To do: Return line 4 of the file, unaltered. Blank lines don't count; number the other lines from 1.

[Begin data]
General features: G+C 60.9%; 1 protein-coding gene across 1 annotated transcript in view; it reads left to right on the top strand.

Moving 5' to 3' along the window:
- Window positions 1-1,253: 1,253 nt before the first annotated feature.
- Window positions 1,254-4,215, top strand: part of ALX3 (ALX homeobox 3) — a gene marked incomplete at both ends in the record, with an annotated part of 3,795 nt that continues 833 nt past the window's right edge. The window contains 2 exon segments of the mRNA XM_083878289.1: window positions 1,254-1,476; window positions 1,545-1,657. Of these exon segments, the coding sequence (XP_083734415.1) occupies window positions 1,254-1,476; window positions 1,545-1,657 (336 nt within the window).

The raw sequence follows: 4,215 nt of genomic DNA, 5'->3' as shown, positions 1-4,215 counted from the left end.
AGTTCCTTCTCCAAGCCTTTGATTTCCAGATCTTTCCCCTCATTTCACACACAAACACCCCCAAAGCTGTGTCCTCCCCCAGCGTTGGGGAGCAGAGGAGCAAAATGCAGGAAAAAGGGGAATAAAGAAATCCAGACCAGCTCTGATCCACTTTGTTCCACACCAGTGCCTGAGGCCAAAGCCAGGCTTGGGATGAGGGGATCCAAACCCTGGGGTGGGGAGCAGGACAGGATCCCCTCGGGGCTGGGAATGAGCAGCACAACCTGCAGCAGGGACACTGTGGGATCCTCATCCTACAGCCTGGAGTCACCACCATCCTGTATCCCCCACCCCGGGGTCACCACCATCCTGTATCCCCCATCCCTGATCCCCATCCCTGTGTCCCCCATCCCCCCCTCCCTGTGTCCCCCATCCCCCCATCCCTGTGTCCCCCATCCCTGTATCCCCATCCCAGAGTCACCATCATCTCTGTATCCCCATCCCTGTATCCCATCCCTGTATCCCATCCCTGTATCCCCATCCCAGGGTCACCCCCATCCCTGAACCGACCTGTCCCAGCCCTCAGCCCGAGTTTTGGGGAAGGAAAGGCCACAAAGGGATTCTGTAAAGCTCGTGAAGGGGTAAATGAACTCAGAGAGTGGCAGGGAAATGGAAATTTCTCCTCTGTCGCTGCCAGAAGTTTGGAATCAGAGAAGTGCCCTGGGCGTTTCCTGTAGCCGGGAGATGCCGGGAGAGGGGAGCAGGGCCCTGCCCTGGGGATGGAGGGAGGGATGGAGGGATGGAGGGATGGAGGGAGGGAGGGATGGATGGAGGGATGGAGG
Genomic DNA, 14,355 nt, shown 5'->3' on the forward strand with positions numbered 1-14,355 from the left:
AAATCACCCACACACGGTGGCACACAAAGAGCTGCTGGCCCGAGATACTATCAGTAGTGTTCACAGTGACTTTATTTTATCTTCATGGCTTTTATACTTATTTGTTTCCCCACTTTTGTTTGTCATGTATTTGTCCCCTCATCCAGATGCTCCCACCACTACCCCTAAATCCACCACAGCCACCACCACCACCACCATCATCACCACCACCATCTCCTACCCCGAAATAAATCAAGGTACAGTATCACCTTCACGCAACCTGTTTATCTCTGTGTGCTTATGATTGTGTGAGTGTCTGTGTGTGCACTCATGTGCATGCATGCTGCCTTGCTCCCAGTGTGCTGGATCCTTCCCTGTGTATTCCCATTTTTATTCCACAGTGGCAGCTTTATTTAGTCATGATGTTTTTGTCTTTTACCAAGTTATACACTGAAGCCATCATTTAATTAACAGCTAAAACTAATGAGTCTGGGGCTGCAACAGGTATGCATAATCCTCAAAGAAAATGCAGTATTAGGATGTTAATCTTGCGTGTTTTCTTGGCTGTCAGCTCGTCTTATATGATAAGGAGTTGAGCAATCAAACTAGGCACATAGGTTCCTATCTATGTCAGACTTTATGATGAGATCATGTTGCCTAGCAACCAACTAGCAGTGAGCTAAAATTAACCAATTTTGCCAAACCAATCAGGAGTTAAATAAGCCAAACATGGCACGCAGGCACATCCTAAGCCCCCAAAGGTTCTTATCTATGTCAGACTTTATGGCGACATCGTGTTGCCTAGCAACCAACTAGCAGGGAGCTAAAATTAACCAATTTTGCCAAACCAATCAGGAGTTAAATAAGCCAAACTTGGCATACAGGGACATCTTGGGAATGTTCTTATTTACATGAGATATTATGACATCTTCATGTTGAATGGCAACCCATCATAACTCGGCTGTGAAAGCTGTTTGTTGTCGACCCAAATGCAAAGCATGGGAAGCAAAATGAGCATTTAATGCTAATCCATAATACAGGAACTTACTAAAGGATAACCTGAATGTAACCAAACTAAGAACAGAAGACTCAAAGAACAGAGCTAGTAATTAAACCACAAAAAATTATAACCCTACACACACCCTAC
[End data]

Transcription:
- Window positions 1,254-4,215, top strand: part of ALX3 (ALX homeobox 3) — a gene marked incomplete at both ends in the record, with an annotated part of 3,795 nt that continues 833 nt past the window's right edge. The window contains 2 exon segments of the mRNA XM_083878289.1: window positions 1,254-1,476; window positions 1,545-1,657. Of these exon segments, the coding sequence (XP_083734415.1) occupies window positions 1,254-1,476; window positions 1,545-1,657 (336 nt within the window).